Defenders of home rule government in the District said yesterday that the guilty plea of Ivanhoe Donaldson in federal court was an example of individual corruption and not a flaw in the institutions governing the nation's capital.

At the same time, community and political leaders offered differing assessments of the impact the Donaldson case could have on the administration of Mayor Marion Barry.

"I think the whole thing clears the mayor," said Theodis R. (Ted) Gay, former chairman of the Democratic State Committee who lost that position to Donaldson. "The [grand] jury, I'm sure, took a long look at all the evidence around this, including whether the mayor was involved. I don't see this as a handicap for the mayor by any stretch of the imagination."

However, D.C. Auditor Otis H. Troupe, asserting the prosecutors' case showed the misdoings were "not committed in a vacuum," said he would initiate his own investigation of improprieties in the Department of Employment Services.

"There was clearly the knowledge and possibly either the active or passive assistance of other persons," he said. "I think that makes it appropriate to consider a rather broad audit."

John Hechinger, the Democratic National Committeman who served as an appointed chairman of the City Council before the beginning of home rule in 1975, said he was relieved that the investigation of wrongdoing by Donaldson had not led to charges against other D.C. officials.

"My principal thought now is I just am glad it hasn't spread beyond [Donaldson's] own errors and stupidity," he said. "My principal concern is that the status of our home rule government is based upon the institutions and not on any individual's weaknesses and dishonesty."

Hechinger said there are enemies of home rule who are waiting in the wings to make the city "a whipping boy" for "hidden purposes."

Sen. Charles McC. Mathias Jr. (R-Md.), chairman of the Senate Governmental Affairs subcommittee on the District, voiced concern that some would use the Donaldson case to attack home rule in the District.

"You can't have in the capital of the free world the kind of political problems this represents," Mathias said yesterday at a luncheon held by the Greater Washington Research Center.

The news of Donaldson's guilty plea spread swiftly throughout the District Building as city workers turned on radios to hear the latest news reports and traded information in the halls. The atmosphere, one City Council staffer said, was not unlike that of a wake.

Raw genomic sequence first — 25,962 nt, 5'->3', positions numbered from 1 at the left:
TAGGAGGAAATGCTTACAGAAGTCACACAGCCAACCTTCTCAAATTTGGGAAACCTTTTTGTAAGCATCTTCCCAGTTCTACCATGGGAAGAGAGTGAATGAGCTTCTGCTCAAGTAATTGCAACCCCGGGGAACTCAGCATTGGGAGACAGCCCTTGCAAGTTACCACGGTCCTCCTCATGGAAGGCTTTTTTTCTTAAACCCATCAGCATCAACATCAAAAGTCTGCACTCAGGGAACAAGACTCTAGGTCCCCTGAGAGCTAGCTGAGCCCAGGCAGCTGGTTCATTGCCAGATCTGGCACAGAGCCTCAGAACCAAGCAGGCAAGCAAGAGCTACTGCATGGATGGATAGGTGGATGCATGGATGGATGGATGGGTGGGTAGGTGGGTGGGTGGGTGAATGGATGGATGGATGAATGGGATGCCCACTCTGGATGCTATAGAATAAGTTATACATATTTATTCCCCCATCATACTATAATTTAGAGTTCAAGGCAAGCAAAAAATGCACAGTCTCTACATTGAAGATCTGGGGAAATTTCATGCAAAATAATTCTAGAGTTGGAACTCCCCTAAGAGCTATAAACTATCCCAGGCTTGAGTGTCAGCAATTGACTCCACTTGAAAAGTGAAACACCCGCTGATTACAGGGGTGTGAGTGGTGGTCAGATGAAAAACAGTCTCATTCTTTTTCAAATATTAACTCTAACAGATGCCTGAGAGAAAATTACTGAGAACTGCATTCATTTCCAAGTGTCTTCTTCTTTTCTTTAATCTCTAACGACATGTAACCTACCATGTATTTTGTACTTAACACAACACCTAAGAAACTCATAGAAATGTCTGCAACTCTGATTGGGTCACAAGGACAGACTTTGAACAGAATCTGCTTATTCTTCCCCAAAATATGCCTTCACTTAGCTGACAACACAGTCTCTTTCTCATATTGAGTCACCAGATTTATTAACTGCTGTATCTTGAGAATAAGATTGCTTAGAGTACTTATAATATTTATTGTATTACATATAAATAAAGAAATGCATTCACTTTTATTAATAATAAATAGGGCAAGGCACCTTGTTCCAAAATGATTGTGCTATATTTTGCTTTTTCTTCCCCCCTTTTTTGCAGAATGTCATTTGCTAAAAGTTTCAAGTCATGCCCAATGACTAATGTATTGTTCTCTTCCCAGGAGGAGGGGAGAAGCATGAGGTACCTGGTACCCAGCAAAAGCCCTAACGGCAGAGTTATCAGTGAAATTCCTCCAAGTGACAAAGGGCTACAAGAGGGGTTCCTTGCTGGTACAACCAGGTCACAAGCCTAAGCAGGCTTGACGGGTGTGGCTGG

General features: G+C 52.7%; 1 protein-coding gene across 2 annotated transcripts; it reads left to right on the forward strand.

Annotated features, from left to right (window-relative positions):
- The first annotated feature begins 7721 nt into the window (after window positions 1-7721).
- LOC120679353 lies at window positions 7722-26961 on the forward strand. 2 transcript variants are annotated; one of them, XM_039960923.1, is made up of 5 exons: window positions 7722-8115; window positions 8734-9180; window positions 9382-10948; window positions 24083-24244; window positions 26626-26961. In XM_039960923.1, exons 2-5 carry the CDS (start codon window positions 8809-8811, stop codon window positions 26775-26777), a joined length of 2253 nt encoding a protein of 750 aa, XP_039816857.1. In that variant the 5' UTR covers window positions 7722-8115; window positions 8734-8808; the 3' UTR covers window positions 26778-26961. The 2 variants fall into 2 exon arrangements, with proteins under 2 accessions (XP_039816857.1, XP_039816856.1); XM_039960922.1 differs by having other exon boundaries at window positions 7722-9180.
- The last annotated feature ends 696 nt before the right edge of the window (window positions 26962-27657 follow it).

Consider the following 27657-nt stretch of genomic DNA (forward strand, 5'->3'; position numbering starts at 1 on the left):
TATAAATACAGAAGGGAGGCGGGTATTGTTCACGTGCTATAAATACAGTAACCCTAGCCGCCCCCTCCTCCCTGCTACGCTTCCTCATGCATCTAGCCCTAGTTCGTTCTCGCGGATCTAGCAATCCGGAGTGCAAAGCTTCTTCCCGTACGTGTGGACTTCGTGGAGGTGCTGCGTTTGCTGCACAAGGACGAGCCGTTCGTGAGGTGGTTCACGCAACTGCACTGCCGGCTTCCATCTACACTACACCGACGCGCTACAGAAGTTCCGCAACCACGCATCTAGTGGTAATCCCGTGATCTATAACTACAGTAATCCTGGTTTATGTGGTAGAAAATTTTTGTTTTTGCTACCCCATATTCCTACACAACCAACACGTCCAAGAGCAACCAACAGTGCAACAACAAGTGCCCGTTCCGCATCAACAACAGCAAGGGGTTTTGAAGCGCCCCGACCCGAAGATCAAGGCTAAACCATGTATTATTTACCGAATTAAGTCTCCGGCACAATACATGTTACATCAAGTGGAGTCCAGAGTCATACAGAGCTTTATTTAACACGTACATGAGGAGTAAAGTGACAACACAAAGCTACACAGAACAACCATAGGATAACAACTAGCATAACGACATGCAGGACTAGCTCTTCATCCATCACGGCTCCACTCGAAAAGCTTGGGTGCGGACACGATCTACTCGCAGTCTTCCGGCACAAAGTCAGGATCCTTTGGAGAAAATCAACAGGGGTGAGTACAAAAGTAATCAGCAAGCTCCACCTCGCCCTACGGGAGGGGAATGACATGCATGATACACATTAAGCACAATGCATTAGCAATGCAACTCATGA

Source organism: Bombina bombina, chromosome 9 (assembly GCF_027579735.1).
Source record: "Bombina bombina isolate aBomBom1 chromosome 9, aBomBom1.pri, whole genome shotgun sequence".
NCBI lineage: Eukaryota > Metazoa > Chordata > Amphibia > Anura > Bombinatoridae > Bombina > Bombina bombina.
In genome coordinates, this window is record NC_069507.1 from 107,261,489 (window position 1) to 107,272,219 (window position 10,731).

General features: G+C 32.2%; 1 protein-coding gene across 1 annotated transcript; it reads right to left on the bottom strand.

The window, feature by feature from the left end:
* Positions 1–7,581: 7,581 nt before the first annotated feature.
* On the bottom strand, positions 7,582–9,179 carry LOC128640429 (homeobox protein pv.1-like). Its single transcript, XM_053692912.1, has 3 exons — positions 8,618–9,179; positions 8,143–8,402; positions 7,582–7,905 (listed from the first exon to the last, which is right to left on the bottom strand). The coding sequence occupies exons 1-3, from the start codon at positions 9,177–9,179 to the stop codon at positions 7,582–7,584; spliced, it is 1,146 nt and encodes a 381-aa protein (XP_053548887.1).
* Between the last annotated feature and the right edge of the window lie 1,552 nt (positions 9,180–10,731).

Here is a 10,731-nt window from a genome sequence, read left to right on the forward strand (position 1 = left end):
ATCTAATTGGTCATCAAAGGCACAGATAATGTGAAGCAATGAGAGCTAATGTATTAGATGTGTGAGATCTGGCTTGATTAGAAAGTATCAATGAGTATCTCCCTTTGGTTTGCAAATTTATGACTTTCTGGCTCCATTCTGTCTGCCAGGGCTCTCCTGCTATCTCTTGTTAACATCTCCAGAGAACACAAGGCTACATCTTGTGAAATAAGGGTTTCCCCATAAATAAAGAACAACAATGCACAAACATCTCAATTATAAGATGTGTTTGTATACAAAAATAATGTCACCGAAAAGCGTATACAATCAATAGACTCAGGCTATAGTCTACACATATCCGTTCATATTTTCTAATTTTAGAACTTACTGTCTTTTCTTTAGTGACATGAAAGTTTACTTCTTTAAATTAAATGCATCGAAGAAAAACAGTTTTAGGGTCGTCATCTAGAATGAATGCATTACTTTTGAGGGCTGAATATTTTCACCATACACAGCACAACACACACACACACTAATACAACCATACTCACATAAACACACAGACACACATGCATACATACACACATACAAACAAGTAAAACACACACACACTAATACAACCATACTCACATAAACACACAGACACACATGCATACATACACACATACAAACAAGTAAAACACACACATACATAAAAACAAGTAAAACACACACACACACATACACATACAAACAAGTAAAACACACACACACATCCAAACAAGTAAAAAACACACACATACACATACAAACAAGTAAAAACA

"He was so very well respected around here and had the reputation of being a good manager," said Russell Smith, City Council secretary. "I feel that it is a tragedy."

Beyond the personal tragedy of Donaldson, however, few officials were willing to comment on the implications the case may hold for the Barry administration.

Bernard Demczuk, legislative representative for the American Federation of Goverment Employees, said he doubted the scandal would hurt the mayor or affect his chances if, as expected, he runs for reelection next year.

"There have been other inappropriate actions by city officials that didn't hurt Barry and I don't think that this will either," he said.

James Christian, chairman of the Democratic State Committee, said that the timing of the guilty plea -- well in advance of any reelection bid next year -- ensures that the mayor will not suffer for the misdeeds of one of his trusted aides.

"Having it happen now doesn't hurt the mayor at all," Christian said. "Certainly it is better for him and his administration to have this issue addressed at this time."

Mattie Taylor, a retired Employment Services deputy director who has said she plans to run against Barry next year, said he would have a difficult time escaping some responsibility for appointees' misdeeds.

"What official in the world isn't hurt when people high up in their administration do things?" she said. "It hurt Eisenhower when Sherman Adams fouled up. Sure, it's going to hurt the mayor."